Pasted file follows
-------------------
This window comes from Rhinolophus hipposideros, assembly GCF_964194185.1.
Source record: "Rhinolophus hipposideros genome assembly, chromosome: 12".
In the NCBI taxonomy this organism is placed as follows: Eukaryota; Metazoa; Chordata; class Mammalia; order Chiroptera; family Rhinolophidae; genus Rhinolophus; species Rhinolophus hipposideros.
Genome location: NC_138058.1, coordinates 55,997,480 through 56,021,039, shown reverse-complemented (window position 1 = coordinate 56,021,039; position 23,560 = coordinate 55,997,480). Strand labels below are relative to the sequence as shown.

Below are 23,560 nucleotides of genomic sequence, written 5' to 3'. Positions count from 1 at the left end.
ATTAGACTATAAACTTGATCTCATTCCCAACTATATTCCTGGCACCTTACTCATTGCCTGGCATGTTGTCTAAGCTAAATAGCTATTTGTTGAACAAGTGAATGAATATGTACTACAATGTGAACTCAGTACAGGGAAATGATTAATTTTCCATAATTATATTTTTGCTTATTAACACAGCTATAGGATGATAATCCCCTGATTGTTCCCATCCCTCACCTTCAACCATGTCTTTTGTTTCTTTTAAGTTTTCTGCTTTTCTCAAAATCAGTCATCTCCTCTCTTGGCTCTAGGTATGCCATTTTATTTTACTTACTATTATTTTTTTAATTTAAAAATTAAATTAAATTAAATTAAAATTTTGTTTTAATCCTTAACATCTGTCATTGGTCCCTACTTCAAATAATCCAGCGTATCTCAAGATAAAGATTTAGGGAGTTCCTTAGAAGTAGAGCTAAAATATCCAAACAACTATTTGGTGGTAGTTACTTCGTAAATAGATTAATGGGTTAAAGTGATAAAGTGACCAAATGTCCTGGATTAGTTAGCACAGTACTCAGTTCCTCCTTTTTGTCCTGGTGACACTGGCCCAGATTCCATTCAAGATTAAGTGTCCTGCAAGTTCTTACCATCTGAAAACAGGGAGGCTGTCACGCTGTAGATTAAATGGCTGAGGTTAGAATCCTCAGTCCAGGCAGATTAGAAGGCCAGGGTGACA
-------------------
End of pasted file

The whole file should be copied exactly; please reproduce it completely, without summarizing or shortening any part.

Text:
This window comes from Rhinolophus hipposideros, assembly GCF_964194185.1.
Source record: "Rhinolophus hipposideros genome assembly, chromosome: 12".
In the NCBI taxonomy this organism is placed as follows: Eukaryota; Metazoa; Chordata; class Mammalia; order Chiroptera; family Rhinolophidae; genus Rhinolophus; species Rhinolophus hipposideros.
Genome location: NC_138058.1, coordinates 55,997,480 through 56,021,039, shown reverse-complemented (window position 1 = coordinate 56,021,039; position 23,560 = coordinate 55,997,480). Strand labels below are relative to the sequence as shown.

Below are 23,560 nucleotides of genomic sequence, written 5' to 3'. Positions count from 1 at the left end.
ATTAGACTATAAACTTGATCTCATTCCCAACTATATTCCTGGCACCTTACTCATTGCCTGGCATGTTGTCTAAGCTAAATAGCTATTTGTTGAACAAGTGAATGAATATGTACTACAATGTGAACTCAGTACAGGGAAATGATTAATTTTCCATAATTATATTTTTGCTTATTAACACAGCTATAGGATGATAATCCCCTGATTGTTCCCATCCCTCACCTTCAACCATGTCTTTTGTTTCTTTTAAGTTTTCTGCTTTTCTCAAAATCAGTCATCTCCTCTCTTGGCTCTAGGTATGCCATTTTATTTTACTTACTATTATTTTTTTAATTTAAAAATTAAATTAAATTAAATTAAAATTTTGTTTTAATCCTTAACATCTGTCATTGGTCCCTACTTCAAATAATCCAGCGTATCTCAAGATAAAGATTTAGGGAGTTCCTTAGAAGTAGAGCTAAAATATCCAAACAACTATTTGGTGGTAGTTACTTCGTAAATAGATTAATGGGTTAAAGTGATAAAGTGACCAAATGTCCTGGATTAGTTAGCACAGTACTCAGTTCCTCCTTTTTGTCCTGGTGACACTGGCCCAGATTCCATTCAAGATTAAGTGTCCTGCAAGTTCTTACCATCTGAAAACAGGGAGGCTGTCACGCTGTAGATTAAATGGCTGAGGTTAGAATCCTCAGTCCAGGCAGATTAGAAGGCCAGGGTGACA